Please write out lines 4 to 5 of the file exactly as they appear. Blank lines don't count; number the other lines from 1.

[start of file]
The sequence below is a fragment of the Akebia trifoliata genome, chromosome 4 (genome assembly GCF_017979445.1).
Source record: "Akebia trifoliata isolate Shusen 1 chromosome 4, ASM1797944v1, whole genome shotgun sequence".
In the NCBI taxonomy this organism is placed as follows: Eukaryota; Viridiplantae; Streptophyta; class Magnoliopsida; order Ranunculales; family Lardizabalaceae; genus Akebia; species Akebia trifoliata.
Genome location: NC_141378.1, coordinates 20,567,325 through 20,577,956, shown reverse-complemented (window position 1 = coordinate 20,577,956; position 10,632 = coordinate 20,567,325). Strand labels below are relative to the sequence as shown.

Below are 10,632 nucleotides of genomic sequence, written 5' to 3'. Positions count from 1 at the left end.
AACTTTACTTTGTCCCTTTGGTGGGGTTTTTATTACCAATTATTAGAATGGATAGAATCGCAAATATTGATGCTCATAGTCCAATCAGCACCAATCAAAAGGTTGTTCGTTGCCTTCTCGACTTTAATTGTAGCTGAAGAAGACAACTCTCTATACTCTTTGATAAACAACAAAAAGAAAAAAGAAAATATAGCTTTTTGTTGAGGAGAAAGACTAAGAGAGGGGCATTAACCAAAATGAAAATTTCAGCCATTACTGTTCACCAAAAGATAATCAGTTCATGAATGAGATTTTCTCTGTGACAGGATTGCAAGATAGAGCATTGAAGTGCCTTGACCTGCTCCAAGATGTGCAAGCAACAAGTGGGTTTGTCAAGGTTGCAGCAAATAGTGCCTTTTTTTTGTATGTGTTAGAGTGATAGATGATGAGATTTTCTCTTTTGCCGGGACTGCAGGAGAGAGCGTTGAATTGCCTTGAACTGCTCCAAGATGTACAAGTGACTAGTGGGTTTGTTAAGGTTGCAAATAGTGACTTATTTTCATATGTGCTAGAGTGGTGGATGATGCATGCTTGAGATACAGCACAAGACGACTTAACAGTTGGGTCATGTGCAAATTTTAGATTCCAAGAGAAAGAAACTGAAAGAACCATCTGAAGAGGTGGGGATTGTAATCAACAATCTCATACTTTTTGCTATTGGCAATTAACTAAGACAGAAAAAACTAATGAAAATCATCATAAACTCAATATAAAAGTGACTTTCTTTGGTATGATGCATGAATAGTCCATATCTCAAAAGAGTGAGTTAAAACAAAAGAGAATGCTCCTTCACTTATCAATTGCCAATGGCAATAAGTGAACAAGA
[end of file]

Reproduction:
Genome location: NC_141378.1, coordinates 20,567,325 through 20,577,956, shown reverse-complemented (window position 1 = coordinate 20,577,956; position 10,632 = coordinate 20,567,325). Strand labels below are relative to the sequence as shown.

Below are 10,632 nucleotides of genomic sequence, written 5' to 3'. Positions count from 1 at the left end.